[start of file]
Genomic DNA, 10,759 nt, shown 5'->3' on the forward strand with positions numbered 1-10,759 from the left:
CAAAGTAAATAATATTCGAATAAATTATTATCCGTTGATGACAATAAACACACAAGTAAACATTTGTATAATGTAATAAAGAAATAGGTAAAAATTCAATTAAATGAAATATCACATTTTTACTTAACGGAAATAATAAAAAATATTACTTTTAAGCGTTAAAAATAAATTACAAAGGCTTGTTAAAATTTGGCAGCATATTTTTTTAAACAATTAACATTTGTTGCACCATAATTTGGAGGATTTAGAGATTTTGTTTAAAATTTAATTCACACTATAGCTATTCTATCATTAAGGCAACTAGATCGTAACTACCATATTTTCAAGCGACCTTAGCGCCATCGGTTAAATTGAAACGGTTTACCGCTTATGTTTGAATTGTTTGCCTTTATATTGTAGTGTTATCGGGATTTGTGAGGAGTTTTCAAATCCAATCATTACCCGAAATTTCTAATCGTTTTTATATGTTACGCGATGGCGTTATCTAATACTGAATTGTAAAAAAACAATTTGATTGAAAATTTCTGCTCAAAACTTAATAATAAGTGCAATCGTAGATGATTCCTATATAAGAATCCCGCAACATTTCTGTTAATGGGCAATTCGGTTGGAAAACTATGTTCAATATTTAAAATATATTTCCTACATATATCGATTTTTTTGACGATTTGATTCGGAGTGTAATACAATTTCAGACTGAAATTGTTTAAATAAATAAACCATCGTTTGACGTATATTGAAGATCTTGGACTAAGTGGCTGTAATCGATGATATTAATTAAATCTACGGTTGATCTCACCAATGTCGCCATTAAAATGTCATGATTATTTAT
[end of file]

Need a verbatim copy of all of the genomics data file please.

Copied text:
Genomic DNA, 10,759 nt, shown 5'->3' on the forward strand with positions numbered 1-10,759 from the left:
CAAAGTAAATAATATTCGAATAAATTATTATCCGTTGATGACAATAAACACACAAGTAAACATTTGTATAATGTAATAAAGAAATAGGTAAAAATTCAATTAAATGAAATATCACATTTTTACTTAACGGAAATAATAAAAAATATTACTTTTAAGCGTTAAAAATAAATTACAAAGGCTTGTTAAAATTTGGCAGCATATTTTTTTAAACAATTAACATTTGTTGCACCATAATTTGGAGGATTTAGAGATTTTGTTTAAAATTTAATTCACACTATAGCTATTCTATCATTAAGGCAACTAGATCGTAACTACCATATTTTCAAGCGACCTTAGCGCCATCGGTTAAATTGAAACGGTTTACCGCTTATGTTTGAATTGTTTGCCTTTATATTGTAGTGTTATCGGGATTTGTGAGGAGTTTTCAAATCCAATCATTACCCGAAATTTCTAATCGTTTTTATATGTTACGCGATGGCGTTATCTAATACTGAATTGTAAAAAAACAATTTGATTGAAAATTTCTGCTCAAAACTTAATAATAAGTGCAATCGTAGATGATTCCTATATAAGAATCCCGCAACATTTCTGTTAATGGGCAATTCGGTTGGAAAACTATGTTCAATATTTAAAATATATTTCCTACATATATCGATTTTTTTGACGATTTGATTCGGAGTGTAATACAATTTCAGACTGAAATTGTTTAAATAAATAAACCATCGTTTGACGTATATTGAAGATCTTGGACTAAGTGGCTGTAATCGATGATATTAATTAAATCTACGGTTGATCTCACCAATGTCGCCATTAAAATGTCATGATTATTTAT